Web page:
“We were excited to leave the building and those poor conditions,” she said. “We have breathing issues and my husband has cysts he developed in his nose because of the mold situation. But we were saddened to leave Charlestown. You wonder if you’ll really be able to come back. There are second thoughts about uprooting the family. We love the Charlestown neighborhood.”
The first reality, she said, was when she saw unacceptable “activity” on the playground and on the way to the corner store at Old Colony. They were warned by neighbors that their car would be broken into, their packages would be stolen and there would be fights. All three have transpired, and Tovar said it isn’t a place she feels safe with her kids like she did in Charlestown.
“At least my kids could play outside and play with friends and walk to the Boys & Girls Club,” she said. “My kids can’t go to the playground or even outside here because there is a lot more ‘activity’ here – things I don’t want my kids to be exposed to.”
Quintin, who is 15, said there are pros and cons. He likes some aspects of the apartment, but said he faces jackhammers from the redevelopment across the street all day long as he tries to do remote schooling. He said he has no friends in South Boston, and it’s been hard to connect to friends in Charlestown.
“I haven’t had a lot of interactions with my friends, but that hasn’t affected me so much,” he said. “I can see how it’s affecting my younger siblings. They want to see their friends in Charlestown. They want to go outside and they’re figuring out how to go on Facetime to see them. It’s cool and all here, but I don’t really like it.”
He also said he feels a little more isolated because Old Colony just isn’t as safe as Charlestown.
“I don’t get to go out as much,” he said. “Even going to the store up the street, there is too much activity so it makes you tense.”
The other main issue is connection to resources.
Tovar said with a large family and her husband the only one working, she tries to get as many resources for the family as possible. That has been a challenge in Southie as it’s a whole new landscape and a new system to learn.
“It’s so hard to be connected here because we don’t have the Kennedy Center or the Boys & Girls Club or advocates,” she said. “It’s so frustrating to have to start the process all over again about who to call and what to do and where to go.”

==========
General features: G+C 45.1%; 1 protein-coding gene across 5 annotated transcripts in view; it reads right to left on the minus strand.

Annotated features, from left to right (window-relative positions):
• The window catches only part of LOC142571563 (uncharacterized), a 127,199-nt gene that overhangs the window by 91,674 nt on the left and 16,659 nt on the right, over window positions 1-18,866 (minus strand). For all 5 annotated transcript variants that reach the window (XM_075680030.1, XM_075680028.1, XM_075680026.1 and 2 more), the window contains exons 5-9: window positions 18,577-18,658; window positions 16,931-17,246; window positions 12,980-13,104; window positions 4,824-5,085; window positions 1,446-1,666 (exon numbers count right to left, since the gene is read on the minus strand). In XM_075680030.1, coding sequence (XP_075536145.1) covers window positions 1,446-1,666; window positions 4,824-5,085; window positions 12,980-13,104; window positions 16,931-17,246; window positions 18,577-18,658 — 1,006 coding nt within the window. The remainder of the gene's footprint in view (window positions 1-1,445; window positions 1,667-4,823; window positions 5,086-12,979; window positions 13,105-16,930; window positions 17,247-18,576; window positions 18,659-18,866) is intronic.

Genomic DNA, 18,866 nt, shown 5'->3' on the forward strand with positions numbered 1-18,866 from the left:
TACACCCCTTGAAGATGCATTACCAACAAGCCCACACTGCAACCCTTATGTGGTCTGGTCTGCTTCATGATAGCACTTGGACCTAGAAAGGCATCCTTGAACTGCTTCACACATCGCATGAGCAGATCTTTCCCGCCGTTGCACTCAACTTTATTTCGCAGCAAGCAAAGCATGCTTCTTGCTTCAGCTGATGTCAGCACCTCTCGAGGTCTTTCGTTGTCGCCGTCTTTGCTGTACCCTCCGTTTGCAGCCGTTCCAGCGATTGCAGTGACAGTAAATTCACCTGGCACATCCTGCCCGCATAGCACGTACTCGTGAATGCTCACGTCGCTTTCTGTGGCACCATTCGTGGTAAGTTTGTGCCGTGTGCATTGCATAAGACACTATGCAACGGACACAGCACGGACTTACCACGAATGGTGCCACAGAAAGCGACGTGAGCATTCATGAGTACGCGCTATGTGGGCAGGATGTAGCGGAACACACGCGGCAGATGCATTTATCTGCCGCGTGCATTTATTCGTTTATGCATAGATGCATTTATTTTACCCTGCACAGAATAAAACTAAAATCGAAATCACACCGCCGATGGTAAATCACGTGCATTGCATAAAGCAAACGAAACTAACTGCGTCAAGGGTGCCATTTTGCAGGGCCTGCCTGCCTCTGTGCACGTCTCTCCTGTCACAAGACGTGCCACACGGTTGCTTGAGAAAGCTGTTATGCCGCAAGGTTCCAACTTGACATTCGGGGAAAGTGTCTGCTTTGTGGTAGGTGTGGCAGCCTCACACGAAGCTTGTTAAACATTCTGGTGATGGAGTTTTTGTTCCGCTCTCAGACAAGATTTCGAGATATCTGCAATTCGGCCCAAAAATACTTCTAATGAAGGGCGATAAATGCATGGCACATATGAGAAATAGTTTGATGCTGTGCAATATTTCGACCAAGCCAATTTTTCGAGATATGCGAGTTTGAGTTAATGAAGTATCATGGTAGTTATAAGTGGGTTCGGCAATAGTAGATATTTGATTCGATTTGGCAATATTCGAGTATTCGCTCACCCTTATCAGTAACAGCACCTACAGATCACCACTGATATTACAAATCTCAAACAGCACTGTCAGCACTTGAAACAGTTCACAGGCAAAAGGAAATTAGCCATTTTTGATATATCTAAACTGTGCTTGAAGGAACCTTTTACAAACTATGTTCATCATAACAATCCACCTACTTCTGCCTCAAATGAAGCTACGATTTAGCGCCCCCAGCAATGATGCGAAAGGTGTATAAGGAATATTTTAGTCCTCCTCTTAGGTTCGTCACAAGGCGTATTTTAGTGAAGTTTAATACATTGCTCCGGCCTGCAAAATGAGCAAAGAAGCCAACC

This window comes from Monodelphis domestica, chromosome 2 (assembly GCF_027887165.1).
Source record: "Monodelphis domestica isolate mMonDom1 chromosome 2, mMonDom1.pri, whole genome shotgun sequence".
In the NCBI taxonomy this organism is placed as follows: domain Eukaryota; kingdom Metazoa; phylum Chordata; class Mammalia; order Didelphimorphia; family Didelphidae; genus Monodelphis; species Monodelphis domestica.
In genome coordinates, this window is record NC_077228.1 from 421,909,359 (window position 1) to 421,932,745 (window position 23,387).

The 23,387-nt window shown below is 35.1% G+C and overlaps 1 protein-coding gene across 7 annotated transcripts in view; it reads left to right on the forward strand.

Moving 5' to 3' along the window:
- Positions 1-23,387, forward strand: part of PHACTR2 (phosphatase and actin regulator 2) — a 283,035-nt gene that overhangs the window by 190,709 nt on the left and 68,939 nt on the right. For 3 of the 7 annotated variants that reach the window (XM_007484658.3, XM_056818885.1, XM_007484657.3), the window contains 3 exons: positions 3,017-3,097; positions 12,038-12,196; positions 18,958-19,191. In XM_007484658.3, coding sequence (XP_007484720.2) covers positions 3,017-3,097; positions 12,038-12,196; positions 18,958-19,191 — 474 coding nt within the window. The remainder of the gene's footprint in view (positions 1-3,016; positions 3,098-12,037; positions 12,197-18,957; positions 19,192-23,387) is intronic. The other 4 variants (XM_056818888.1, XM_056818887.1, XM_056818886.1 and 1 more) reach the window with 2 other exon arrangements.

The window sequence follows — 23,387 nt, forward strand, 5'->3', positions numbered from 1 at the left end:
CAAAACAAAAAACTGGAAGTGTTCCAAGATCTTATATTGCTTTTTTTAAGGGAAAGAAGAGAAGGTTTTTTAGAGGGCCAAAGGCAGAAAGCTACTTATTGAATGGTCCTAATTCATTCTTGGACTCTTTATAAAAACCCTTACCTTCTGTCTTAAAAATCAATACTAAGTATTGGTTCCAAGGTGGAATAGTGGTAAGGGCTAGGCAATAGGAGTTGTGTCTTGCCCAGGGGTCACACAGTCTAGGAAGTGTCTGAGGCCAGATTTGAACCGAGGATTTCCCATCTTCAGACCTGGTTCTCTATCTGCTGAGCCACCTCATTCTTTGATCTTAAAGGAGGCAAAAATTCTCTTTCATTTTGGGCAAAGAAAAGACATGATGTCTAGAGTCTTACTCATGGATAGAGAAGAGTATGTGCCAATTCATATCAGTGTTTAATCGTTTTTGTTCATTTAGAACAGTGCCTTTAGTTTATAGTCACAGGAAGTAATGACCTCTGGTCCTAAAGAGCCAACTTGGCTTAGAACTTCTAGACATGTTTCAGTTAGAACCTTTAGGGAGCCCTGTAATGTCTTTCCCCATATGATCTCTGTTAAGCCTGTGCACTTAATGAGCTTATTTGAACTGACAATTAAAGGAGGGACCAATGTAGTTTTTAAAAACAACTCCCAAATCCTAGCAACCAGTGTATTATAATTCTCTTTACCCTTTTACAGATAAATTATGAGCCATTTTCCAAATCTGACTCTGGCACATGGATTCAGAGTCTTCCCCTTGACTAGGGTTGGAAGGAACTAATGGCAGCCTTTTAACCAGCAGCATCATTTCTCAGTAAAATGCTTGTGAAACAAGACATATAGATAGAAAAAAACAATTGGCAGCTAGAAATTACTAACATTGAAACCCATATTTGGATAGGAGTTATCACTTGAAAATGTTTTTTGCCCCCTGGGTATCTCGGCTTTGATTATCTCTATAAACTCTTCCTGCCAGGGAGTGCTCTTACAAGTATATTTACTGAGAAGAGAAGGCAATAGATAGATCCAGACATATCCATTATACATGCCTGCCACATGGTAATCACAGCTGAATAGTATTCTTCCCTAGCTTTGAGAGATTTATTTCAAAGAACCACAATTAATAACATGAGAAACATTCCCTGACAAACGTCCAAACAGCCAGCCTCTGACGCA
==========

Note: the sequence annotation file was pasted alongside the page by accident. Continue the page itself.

Tovar said she was under the impression HOU would be helping them, but that hasn’t happened, and there’s been no check up on them since the move. A highlight recently though, was when Crystal Galvin of the Kennedy Center reached out to her in South Boston and asked her if she needed help – once a Townie always a Townie, she told her.
“That was really moving and made us feel we weren’t so alone,” she said.
All of that is made more difficult by the fact that she knows they’ll have to re-learn everything again this coming summer when they relocate again.
That is a lesson she hopes all tenants in Bunker Hill consider before leaving. She said to make sure everything is understood about the new location, particularly regarding the schedule for any construction or redevelopments.
“You might have to move a second time because a lot of BHA properties are being redeveloped,” she said. “It is a risk of being relocated again and being even further away from Charlestown. That’s something that maybe wasn’t considered.”
Bennett said they will take up Tovar’s matters with HOU, but she said relocation for families, especially larger ones, is not going to be easy.
“Whether housing issues or school issues or access to resources in other parts of the city – all these issues are tough,” she said. “Relocation is a disruptive process and I’m not trying to discount that fact. There are some things we try to do to mitigate that disruption.”
Tran said relocating can be a good move for some tenants though. She said some can move elsewhere to be closer to family in other parts of the city, or to right-size their unit either up or down. Some see it as an opportunity to leave family housing for elderly housing elsewhere too.
For Tovar and her family, it’s all about getting back as quickly as possible to Charlestown.
“Absolutely we can’t wait,” she said. “Are you kidding me? I just hope everything goes well with the process and they start construction soon. It will be such a happy day because we definitely want to move back soon.”